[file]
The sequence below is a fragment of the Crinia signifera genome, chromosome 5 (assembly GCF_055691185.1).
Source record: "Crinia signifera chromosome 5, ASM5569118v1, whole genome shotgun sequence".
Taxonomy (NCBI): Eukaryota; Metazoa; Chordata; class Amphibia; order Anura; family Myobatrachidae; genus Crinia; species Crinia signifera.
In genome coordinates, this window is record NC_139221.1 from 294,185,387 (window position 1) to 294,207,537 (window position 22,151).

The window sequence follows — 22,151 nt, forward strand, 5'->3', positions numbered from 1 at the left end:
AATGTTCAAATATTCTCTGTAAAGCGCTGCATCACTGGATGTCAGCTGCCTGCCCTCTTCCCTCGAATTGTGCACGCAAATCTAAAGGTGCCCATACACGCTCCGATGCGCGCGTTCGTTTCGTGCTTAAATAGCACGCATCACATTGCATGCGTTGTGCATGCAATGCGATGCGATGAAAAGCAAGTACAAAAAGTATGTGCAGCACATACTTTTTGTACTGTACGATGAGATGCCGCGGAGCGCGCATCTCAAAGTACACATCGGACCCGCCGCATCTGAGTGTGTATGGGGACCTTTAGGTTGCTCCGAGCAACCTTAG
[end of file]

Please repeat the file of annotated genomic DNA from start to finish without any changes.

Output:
The sequence below is a fragment of the Crinia signifera genome, chromosome 5 (assembly GCF_055691185.1).
Source record: "Crinia signifera chromosome 5, ASM5569118v1, whole genome shotgun sequence".
Taxonomy (NCBI): Eukaryota; Metazoa; Chordata; class Amphibia; order Anura; family Myobatrachidae; genus Crinia; species Crinia signifera.
In genome coordinates, this window is record NC_139221.1 from 294,185,387 (window position 1) to 294,207,537 (window position 22,151).

The window sequence follows — 22,151 nt, forward strand, 5'->3', positions numbered from 1 at the left end:
AATGTTCAAATATTCTCTGTAAAGCGCTGCATCACTGGATGTCAGCTGCCTGCCCTCTTCCCTCGAATTGTGCACGCAAATCTAAAGGTGCCCATACACGCTCCGATGCGCGCGTTCGTTTCGTGCTTAAATAGCACGCATCACATTGCATGCGTTGTGCATGCAATGCGATGCGATGAAAAGCAAGTACAAAAAGTATGTGCAGCACATACTTTTTGTACTGTACGATGAGATGCCGCGGAGCGCGCATCTCAAAGTACACATCGGACCCGCCGCATCTGAGTGTGTATGGGGACCTTTAGGTTGCTCCGAGCAACCTTAG